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Amex Updates FHR Terms with Anti-Gaming Language

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Amex Updates FHR Terms with Anti-Gaming Language

The Fine Hotels + Resorts program allows eligible Amex Platinum Card Members to book stays at over a thousand lavish hotels around the world, and receive access to exclusive perks like upgrades, complimentary breakfast, late check-out or even property credit.

You also get up to $200 in statement credits per calendar year when you use an eligible Basic Platinum Card or Additional Platinum Card to pay for eligible prepaid Fine Hotels + Resorts (minimum 1-night stay) and The Hotel Collection bookings (minimum 2-night stay) made through American Express Travel.

But now there’s some new language has been added to the Benefit Terms paragraph, regarding FHR bookings. Here’s the newly added language in the terms:

Back-to-back stays booked by a single Card Member, Card Members staying in the same room or Card Members traveling in the same party within a 24-hour period at the same property are considered one stay and are ineligible for additional FHR benefits (“Prohibited Action”). American Express and the Property reserve the right to modify or revoke FHR benefits at any time without notice if we or they determine, in our or their sole discretion, that you may have engaged in a Prohibited Action, or have engaged in abuse, misuse, or gaming in connection with your FHR benefits.


The best FHR deals are often in Las Vegas and a select few other locations. Delano Las Vegas at Mandalay Bay is often a popular choice. With the $200 Amex Platinum credit and the $100 property credit, you can often find good deals.

But if you’re trying to squeeze additional credits into one stay, you should be aware of the new language. Back-to-back stays within a 24-hour period at the same property are considered one stay and are ineligible for additional FHR benefits.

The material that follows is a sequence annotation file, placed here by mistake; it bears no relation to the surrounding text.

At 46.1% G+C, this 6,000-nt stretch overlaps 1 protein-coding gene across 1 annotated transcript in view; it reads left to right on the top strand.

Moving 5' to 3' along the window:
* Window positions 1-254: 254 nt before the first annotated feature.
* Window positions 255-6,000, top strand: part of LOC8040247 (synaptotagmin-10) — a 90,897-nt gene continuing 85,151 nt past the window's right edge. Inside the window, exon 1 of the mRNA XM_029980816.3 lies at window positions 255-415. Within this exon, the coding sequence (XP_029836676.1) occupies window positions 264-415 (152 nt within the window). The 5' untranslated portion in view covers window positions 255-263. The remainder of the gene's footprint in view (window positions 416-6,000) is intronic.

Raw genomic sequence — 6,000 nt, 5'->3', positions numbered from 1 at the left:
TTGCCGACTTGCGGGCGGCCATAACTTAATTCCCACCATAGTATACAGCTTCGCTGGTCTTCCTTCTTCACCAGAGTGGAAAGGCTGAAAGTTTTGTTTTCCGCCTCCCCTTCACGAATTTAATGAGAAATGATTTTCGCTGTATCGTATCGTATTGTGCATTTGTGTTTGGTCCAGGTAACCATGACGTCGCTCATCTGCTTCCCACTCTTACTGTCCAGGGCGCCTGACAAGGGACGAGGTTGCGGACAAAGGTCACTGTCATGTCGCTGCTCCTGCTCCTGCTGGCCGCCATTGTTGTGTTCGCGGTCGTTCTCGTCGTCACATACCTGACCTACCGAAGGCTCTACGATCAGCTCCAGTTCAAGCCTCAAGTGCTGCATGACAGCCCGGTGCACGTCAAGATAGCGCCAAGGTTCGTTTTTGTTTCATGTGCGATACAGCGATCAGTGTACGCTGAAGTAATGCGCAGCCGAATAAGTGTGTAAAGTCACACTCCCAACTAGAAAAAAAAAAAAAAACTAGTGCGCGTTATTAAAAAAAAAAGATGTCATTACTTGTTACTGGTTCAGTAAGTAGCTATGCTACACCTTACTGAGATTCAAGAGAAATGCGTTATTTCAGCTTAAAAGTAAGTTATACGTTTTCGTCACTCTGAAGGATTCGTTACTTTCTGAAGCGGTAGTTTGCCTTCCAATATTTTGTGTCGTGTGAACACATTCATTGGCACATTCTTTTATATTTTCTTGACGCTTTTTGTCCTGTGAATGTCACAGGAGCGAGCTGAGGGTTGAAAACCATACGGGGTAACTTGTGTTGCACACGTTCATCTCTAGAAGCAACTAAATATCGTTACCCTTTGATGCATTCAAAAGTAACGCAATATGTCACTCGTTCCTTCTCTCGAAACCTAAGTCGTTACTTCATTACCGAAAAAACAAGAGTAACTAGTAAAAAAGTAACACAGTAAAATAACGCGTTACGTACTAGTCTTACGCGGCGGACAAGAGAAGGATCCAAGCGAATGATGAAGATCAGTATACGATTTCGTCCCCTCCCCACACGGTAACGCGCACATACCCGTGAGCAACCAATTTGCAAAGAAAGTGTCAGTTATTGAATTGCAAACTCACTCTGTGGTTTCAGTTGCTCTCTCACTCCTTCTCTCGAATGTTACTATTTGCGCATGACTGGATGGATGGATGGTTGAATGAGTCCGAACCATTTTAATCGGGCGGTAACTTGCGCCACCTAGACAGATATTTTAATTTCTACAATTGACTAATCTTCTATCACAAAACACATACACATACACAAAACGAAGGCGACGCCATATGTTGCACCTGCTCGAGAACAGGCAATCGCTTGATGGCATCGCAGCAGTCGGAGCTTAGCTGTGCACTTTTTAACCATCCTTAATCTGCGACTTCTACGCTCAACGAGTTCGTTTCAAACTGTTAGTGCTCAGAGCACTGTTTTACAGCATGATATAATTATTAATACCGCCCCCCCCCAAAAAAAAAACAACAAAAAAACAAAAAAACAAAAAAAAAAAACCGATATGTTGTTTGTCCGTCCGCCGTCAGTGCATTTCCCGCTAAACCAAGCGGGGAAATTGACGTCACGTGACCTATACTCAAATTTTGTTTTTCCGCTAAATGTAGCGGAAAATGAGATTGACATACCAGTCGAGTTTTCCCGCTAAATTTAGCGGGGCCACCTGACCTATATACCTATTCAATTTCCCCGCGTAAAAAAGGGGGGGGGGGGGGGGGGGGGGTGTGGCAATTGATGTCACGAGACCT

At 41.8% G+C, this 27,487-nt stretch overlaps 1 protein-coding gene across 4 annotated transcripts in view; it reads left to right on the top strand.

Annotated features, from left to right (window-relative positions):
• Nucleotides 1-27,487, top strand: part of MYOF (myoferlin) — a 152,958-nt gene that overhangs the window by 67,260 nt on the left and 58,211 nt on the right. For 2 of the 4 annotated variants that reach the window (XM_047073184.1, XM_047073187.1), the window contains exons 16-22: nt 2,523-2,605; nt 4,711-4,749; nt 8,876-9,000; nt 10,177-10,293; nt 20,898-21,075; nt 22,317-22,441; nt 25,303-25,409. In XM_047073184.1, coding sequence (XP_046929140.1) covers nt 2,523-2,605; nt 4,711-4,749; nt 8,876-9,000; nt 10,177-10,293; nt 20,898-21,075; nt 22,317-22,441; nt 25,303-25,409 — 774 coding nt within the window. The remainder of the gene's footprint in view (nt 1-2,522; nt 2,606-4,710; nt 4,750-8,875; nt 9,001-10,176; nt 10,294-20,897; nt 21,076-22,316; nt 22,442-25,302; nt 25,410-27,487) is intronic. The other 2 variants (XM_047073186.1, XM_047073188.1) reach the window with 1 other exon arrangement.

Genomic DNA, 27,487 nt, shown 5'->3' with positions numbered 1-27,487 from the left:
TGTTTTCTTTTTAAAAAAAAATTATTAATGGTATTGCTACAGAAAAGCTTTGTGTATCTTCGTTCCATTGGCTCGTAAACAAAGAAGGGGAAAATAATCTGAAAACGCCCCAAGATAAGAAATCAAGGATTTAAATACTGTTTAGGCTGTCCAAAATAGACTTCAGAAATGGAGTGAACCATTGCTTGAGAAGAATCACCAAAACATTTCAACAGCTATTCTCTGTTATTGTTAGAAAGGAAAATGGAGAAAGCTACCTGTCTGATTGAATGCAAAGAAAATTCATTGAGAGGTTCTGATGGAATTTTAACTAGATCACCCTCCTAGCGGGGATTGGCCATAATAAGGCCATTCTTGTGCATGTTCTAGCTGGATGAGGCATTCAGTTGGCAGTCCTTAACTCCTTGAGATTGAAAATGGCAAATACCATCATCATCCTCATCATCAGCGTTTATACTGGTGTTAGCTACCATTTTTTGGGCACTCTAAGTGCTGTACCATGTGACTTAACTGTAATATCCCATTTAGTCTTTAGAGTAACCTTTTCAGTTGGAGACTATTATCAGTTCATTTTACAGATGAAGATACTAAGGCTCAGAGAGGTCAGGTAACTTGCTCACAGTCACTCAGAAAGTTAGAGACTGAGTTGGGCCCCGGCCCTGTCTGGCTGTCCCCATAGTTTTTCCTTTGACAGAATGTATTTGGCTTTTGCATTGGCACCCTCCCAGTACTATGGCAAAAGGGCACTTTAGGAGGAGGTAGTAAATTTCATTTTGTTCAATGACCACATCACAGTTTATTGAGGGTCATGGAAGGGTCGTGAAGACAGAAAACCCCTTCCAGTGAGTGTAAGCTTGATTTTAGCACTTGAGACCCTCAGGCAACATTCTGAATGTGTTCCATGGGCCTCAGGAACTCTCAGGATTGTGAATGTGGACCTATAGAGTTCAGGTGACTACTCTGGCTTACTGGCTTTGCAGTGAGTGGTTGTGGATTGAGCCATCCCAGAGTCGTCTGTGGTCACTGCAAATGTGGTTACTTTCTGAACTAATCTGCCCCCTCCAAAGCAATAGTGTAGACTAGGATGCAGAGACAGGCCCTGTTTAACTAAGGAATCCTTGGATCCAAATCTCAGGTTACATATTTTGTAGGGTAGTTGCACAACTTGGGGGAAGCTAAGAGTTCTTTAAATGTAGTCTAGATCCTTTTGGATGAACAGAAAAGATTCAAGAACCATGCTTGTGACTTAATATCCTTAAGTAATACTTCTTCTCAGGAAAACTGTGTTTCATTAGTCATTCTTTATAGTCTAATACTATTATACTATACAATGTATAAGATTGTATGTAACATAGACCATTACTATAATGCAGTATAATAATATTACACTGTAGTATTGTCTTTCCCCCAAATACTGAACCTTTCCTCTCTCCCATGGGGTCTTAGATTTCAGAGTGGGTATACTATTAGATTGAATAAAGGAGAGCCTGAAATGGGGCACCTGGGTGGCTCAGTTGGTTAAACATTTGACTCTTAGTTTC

HT: r/amex

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  1. What does this language mean? Is it just saying that you won’t get the property credit multiple times on back to back stays (which is something that the hotel, not the consumer, should be enforcing)? Or is it saying that the consumer isn’t even allowed to book back to back stays? The lawyer who drafted this total train wreck should get a refresher in how to write clearly and effectively.

  2. I assume the way I’ve booked for an upcoming trip with two cardmembers with two separate rooms for 2 nights each (plus our two children), so 2 rooms with 1 adult/1 child each, should be OK even with this change? This seems to specifically target two cardmembers staying in one room trying to stack stays or a single cardmember checking out and then back in.

  3. Is this just referring to the $100 credit per stay on the items it qualifies for? DH and I recently stayed at the Palace Hotel in San Francisco with back to back bookings. We received a $60 credit each morning for breakfast and one $100 credit for both nights (got $100 total even though we used both credits). That’s what she stated when she checked us in and she seemed very familiar with it, so I didn’t question anything.

    Or, is it referring to not being able to even do what we did (book one night in my name and one in DH’s name) to get the $200 off the nightly rate?

  4. There are all sorts of threads out there on reddit and flyertalk about people trying to get away with booking 3, 4, 5 days in a row on separate reservations to get the daily credit, mostly in Vegas (go figure). Also a great one by one of your fellow boarding area bloggers (Rene or Chris?) staying at the Delano expecting breakfast on the day of arrival!?!? That was a wild expectation.
    I believe this language has been around for a while but not as harsh.

    • Book one night at Delano then the next night walk across the walkway to Luxor or Exalibur and then the third night go back to Delano, etc. repeat as needed.

  5. Think about it. A person wants an extra $200 + $100 in credit. So, the person is willing to risk the $300 already received. But, the language goes beyond just that $300. “American Express and the Property reserve the right to modify or revoke FHR benefits at any time without notice . . . ” What if one benefit the person receives is a complimentary upgrade . . . that now becomes a paid upgrade . . . check the bill. Beyond that, what if Amex decides to close the person’s Platinum card? Now, the person loses out on all future $300 opportunities. Or, close all other cards? And, forfeit all MR points? Such people deserve getting hosed.


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